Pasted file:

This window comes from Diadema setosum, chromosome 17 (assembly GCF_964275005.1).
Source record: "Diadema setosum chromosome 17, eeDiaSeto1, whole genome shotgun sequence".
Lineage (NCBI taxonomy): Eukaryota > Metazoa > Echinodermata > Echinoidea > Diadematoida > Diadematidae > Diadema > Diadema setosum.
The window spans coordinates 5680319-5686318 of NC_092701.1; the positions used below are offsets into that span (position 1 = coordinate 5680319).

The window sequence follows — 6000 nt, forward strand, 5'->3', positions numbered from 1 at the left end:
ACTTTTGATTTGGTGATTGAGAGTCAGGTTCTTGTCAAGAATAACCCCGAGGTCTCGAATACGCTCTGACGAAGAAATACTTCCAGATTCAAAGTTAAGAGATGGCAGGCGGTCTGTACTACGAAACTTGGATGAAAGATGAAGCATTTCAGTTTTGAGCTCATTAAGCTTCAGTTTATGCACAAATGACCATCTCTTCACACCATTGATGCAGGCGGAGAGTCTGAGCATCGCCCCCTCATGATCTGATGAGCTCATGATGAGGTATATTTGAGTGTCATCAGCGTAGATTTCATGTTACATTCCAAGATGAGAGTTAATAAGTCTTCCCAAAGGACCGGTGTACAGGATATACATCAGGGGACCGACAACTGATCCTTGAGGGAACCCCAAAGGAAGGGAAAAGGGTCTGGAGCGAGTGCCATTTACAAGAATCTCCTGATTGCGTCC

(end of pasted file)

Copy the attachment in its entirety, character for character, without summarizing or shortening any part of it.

This window comes from Diadema setosum, chromosome 17 (assembly GCF_964275005.1).
Source record: "Diadema setosum chromosome 17, eeDiaSeto1, whole genome shotgun sequence".
Lineage (NCBI taxonomy): Eukaryota > Metazoa > Echinodermata > Echinoidea > Diadematoida > Diadematidae > Diadema > Diadema setosum.
The window spans coordinates 5680319-5686318 of NC_092701.1; the positions used below are offsets into that span (position 1 = coordinate 5680319).

The window sequence follows — 6000 nt, forward strand, 5'->3', positions numbered from 1 at the left end:
ACTTTTGATTTGGTGATTGAGAGTCAGGTTCTTGTCAAGAATAACCCCGAGGTCTCGAATACGCTCTGACGAAGAAATACTTCCAGATTCAAAGTTAAGAGATGGCAGGCGGTCTGTACTACGAAACTTGGATGAAAGATGAAGCATTTCAGTTTTGAGCTCATTAAGCTTCAGTTTATGCACAAATGACCATCTCTTCACACCATTGATGCAGGCGGAGAGTCTGAGCATCGCCCCCTCATGATCTGATGAGCTCATGATGAGGTATATTTGAGTGTCATCAGCGTAGATTTCATGTTACATTCCAAGATGAGAGTTAATAAGTCTTCCCAAAGGACCGGTGTACAGGATATACATCAGGGGACCGACAACTGATCCTTGAGGGAACCCCAAAGGAAGGGAAAAGGGTCTGGAGCGAGTGCCATTTACAAGAATCTCCTGATTGCGTCC